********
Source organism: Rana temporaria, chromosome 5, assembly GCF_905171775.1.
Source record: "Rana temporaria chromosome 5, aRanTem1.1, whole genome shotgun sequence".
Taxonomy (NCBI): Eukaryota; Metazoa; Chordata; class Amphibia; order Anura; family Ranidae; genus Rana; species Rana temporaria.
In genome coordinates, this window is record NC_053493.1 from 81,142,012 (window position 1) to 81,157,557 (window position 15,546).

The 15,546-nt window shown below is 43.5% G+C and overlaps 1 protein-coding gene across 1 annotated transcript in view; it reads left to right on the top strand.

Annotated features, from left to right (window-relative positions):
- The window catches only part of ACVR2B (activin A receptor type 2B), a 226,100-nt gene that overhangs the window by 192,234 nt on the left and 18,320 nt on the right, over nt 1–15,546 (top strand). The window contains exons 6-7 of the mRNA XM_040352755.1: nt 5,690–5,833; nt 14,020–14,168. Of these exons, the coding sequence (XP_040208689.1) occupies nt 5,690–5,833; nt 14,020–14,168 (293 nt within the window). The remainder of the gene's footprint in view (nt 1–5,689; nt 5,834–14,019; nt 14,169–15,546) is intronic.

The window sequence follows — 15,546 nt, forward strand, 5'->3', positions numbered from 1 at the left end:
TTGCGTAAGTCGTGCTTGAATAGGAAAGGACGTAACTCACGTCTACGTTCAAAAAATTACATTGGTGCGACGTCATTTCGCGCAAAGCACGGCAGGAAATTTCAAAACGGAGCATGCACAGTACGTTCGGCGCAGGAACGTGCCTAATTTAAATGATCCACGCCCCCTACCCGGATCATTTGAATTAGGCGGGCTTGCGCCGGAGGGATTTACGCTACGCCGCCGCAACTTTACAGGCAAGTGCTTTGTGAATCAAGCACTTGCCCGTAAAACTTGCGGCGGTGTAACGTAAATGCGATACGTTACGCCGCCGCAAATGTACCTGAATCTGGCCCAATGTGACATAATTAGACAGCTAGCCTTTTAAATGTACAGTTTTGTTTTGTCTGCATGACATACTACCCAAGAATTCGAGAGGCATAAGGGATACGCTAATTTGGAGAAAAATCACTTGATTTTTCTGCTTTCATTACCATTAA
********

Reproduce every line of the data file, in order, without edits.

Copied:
Source organism: Rana temporaria, chromosome 5, assembly GCF_905171775.1.
Source record: "Rana temporaria chromosome 5, aRanTem1.1, whole genome shotgun sequence".
Taxonomy (NCBI): Eukaryota; Metazoa; Chordata; class Amphibia; order Anura; family Ranidae; genus Rana; species Rana temporaria.
In genome coordinates, this window is record NC_053493.1 from 81,142,012 (window position 1) to 81,157,557 (window position 15,546).

The 15,546-nt window shown below is 43.5% G+C and overlaps 1 protein-coding gene across 1 annotated transcript in view; it reads left to right on the top strand.

Annotated features, from left to right (window-relative positions):
- The window catches only part of ACVR2B (activin A receptor type 2B), a 226,100-nt gene that overhangs the window by 192,234 nt on the left and 18,320 nt on the right, over nt 1–15,546 (top strand). The window contains exons 6-7 of the mRNA XM_040352755.1: nt 5,690–5,833; nt 14,020–14,168. Of these exons, the coding sequence (XP_040208689.1) occupies nt 5,690–5,833; nt 14,020–14,168 (293 nt within the window). The remainder of the gene's footprint in view (nt 1–5,689; nt 5,834–14,019; nt 14,169–15,546) is intronic.

The window sequence follows — 15,546 nt, forward strand, 5'->3', positions numbered from 1 at the left end:
TTGCGTAAGTCGTGCTTGAATAGGAAAGGACGTAACTCACGTCTACGTTCAAAAAATTACATTGGTGCGACGTCATTTCGCGCAAAGCACGGCAGGAAATTTCAAAACGGAGCATGCACAGTACGTTCGGCGCAGGAACGTGCCTAATTTAAATGATCCACGCCCCCTACCCGGATCATTTGAATTAGGCGGGCTTGCGCCGGAGGGATTTACGCTACGCCGCCGCAACTTTACAGGCAAGTGCTTTGTGAATCAAGCACTTGCCCGTAAAACTTGCGGCGGTGTAACGTAAATGCGATACGTTACGCCGCCGCAAATGTACCTGAATCTGGCCCAATGTGACATAATTAGACAGCTAGCCTTTTAAATGTACAGTTTTGTTTTGTCTGCATGACATACTACCCAAGAATTCGAGAGGCATAAGGGATACGCTAATTTGGAGAAAAATCACTTGATTTTTCTGCTTTCATTACCATTAA